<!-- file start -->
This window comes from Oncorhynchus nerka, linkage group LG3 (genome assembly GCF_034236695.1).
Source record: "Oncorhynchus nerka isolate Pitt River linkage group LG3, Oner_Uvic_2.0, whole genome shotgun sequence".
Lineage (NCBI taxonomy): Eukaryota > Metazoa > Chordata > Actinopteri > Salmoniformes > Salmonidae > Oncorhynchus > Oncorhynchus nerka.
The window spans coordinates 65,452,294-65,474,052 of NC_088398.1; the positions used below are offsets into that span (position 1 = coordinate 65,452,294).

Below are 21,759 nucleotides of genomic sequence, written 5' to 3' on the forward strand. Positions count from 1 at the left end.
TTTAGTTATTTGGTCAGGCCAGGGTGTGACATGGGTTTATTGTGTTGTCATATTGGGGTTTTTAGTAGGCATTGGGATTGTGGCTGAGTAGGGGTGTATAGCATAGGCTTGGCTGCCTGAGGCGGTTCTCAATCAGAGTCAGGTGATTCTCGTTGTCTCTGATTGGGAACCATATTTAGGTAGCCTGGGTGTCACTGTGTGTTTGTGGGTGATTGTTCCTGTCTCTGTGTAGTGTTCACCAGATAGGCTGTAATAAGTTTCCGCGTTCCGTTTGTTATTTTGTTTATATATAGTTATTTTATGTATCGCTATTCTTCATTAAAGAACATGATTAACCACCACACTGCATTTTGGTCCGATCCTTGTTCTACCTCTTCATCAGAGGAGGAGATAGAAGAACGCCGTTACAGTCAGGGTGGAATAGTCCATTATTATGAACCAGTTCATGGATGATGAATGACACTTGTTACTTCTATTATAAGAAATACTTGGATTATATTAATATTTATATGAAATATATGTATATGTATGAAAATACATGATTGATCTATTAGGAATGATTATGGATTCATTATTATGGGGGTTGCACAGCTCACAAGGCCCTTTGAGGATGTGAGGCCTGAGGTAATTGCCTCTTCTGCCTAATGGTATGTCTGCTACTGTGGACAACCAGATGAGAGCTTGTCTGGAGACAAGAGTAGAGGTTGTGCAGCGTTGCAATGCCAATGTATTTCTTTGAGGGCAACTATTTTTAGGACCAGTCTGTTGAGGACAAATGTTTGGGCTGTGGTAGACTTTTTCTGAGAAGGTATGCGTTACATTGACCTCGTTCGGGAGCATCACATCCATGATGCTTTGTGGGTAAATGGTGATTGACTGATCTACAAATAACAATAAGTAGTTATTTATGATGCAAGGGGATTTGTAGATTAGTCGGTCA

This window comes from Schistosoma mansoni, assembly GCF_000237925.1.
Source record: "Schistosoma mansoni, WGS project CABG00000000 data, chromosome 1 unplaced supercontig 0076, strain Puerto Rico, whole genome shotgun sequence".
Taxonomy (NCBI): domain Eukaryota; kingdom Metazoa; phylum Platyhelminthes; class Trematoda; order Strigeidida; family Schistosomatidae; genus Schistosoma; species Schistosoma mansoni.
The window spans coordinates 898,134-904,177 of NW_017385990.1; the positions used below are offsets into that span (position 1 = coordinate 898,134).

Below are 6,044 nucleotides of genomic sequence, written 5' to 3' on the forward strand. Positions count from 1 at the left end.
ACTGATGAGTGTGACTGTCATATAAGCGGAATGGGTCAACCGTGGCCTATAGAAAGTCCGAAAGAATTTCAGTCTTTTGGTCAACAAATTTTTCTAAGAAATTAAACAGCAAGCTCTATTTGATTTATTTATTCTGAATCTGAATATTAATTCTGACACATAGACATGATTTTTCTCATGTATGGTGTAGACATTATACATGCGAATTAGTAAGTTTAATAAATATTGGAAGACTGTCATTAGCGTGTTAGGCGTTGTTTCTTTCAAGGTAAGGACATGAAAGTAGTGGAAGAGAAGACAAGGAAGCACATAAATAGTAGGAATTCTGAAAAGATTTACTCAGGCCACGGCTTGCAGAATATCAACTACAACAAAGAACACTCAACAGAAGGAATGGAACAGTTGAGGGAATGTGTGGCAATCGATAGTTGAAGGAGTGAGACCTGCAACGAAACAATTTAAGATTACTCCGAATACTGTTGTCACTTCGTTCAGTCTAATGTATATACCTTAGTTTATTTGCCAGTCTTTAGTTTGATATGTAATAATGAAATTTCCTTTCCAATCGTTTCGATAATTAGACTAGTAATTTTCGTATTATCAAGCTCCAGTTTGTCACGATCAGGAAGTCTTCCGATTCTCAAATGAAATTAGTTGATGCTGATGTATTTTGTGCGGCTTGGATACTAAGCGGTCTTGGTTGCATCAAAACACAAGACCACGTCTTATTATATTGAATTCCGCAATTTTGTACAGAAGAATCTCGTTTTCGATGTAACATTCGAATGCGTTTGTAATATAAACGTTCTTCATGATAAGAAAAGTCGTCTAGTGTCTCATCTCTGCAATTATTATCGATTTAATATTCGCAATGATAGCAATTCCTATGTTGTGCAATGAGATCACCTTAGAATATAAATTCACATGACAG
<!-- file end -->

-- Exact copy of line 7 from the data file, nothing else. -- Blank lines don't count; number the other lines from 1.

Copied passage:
This window comes from Schistosoma mansoni, assembly GCF_000237925.1.